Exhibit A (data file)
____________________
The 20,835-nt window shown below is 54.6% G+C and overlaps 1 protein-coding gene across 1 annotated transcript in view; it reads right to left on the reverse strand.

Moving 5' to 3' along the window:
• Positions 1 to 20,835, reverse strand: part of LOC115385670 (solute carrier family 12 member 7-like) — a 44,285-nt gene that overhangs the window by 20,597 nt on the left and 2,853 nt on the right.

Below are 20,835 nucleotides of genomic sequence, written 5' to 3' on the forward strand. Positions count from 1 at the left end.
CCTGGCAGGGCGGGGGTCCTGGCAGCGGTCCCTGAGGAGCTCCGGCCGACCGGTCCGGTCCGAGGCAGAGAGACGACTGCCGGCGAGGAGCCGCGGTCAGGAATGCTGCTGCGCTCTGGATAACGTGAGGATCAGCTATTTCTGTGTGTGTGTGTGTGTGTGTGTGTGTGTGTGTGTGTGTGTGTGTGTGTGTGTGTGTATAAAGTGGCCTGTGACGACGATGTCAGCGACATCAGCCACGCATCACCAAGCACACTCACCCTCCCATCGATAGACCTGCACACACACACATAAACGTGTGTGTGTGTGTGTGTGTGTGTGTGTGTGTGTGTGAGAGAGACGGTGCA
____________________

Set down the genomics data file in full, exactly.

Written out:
The 20,835-nt window shown below is 54.6% G+C and overlaps 1 protein-coding gene across 1 annotated transcript in view; it reads right to left on the reverse strand.

Moving 5' to 3' along the window:
• Positions 1 to 20,835, reverse strand: part of LOC115385670 (solute carrier family 12 member 7-like) — a 44,285-nt gene that overhangs the window by 20,597 nt on the left and 2,853 nt on the right.

Below are 20,835 nucleotides of genomic sequence, written 5' to 3' on the forward strand. Positions count from 1 at the left end.
CCTGGCAGGGCGGGGGTCCTGGCAGCGGTCCCTGAGGAGCTCCGGCCGACCGGTCCGGTCCGAGGCAGAGAGACGACTGCCGGCGAGGAGCCGCGGTCAGGAATGCTGCTGCGCTCTGGATAACGTGAGGATCAGCTATTTCTGTGTGTGTGTGTGTGTGTGTGTGTGTGTGTGTGTGTGTGTGTGTGTGTGTGTGTGTATAAAGTGGCCTGTGACGACGATGTCAGCGACATCAGCCACGCATCACCAAGCACACTCACCCTCCCATCGATAGACCTGCACACACACACATAAACGTGTGTGTGTGTGTGTGTGTGTGTGTGTGTGTGTGTGAGAGAGACGGTGCA